Another wonderful corporate day out is drawing to a close. The last champagne cork popped long ago, and it’s time to shake hands and bid farewell to all those guests who have cost you 300 each over the past few hours.
What can you expect from all that largesse? Will the telephone be ringing constantly tomorrow morning? Will your order book be full for months to come? Or will the day’s camaraderie be forgotten all too quickly in a haze of canapés and bubbly, leaving you with little to show for your generosity other than a severe dent in your marketing budget?
But according to a corporate hospitality survey just published by Total Research, most corporate entertainers will never know whether their event was a success or not. The survey reveals that 66 per cent of companies questioned do not evaluate the effectiveness of their expenditure.
“The fact is that only 34 per cent of the 260 blue-chip companies we questioned actually try to measure a return on their investment,” says Total Research marketing director David Dower. “Some 36 per cent do not believe any worthwhile evaluation is possible, while 30 per cent simply do not try to measure.”
These figures highlight the unscientific basis for much of corporate hospitality spending in this country which is estimated by the Corporate Hospitality Association to be about 500m. In fact the phrase “gut feel” is one of the most used when speaking to corporate hospitality organisers. Much of the problem seems to be that, unlike other marketing disciplines, there is no standard for measuring corporate hospitality.
“Before you can think about evaluating the success of a corporate event, you have to put in a fair amount of pre-event planning and research,” says Simon Gillespie, marketing director of Sportsworld, a corporate hospitality provider officially appointed to events ranging from Wimbledon to the 1998 Winter Olympics in Japan.
“To start with, companies must carefully research their potential guest list to ensure invitations are not wasted. This means looking up records of previous invitations to see who said yes to what and who refused. After all, there’s little point inviting someone to a golf day if they dislike golf.”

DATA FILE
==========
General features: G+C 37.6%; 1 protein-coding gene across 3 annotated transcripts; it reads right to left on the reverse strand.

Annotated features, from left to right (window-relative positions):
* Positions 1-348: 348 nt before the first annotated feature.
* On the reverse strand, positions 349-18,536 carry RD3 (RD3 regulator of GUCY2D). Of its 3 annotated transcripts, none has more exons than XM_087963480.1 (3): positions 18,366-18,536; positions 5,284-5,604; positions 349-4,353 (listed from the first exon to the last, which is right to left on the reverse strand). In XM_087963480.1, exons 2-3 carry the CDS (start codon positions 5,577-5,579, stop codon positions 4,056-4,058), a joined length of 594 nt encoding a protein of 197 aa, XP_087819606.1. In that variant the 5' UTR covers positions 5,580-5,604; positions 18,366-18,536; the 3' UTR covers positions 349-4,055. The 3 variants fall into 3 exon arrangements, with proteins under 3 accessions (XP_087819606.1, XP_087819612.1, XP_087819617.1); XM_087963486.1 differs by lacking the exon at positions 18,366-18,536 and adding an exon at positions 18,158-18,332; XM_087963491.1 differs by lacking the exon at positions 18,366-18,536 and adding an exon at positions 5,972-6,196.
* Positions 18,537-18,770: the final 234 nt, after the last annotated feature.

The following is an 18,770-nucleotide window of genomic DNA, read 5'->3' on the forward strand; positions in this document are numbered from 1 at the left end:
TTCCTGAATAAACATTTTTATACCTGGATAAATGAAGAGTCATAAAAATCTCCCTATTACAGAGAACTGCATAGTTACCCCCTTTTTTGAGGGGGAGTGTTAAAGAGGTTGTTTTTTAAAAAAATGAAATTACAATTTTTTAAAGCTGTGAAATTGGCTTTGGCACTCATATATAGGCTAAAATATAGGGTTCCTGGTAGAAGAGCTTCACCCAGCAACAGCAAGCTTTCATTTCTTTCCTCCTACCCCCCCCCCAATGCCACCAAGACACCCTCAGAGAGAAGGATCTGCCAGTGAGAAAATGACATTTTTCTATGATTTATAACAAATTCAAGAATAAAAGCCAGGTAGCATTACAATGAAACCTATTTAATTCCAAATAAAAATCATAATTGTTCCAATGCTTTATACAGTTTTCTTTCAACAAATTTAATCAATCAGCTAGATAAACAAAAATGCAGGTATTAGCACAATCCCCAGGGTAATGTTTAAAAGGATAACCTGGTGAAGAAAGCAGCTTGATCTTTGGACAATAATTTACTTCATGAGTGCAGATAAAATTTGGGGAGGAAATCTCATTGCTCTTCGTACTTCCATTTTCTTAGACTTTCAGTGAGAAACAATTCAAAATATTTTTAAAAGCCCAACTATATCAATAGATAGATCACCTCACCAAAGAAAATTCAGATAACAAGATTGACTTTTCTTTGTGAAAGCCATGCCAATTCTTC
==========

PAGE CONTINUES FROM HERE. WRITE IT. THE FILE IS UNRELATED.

The importance of planning is echoed by Eddie Hoare, managing director of Elegant Days and chairman of the Corporate Hospitality Association. “Some of our clients actively monitor their relationships with their customers in the months following a corporate hospitality event. In order to do this accurately, they need to be sure they can carry out this process against a set of clearly-defined objectives which have been set before an event takes place.
“Once these objectives have been established, they will then be in a much better position to decide whether they want a spectator or participator event, who should be invited and how much should be spent on the whole thing. Analysis of the success of an occasion then becomes that bit easier.”
Dower at Total Research, however, believes that you cannot attribute business improvement to a single corporate hospitality event.
Other surveys show how accountability of marketing has increased in recent years, and that marketing managers have to be able to show that their budget has been spent in the right way. “Hospitality is increasingly seen as a serious component of a company’s marketing mix, so to maximise its potential success, it is vital to approach it in a business-like way, with a clear strategy laid out to achieve whatever goals have been set,” says Sportsworld’s Gillespie.
However, a corporate hospitality event, according to Total Research’s report, has little value as a new business development tool. “Whereas it scored above almost everything else in its effectiveness for existing clients, it was reckoned to be a very poor performer where new customers were concerned,” explains Dower. “This supports the widely held belief that a corporate day will never be the sole reason for that new order or contract: it’s much more about cementing relationships that already exist.”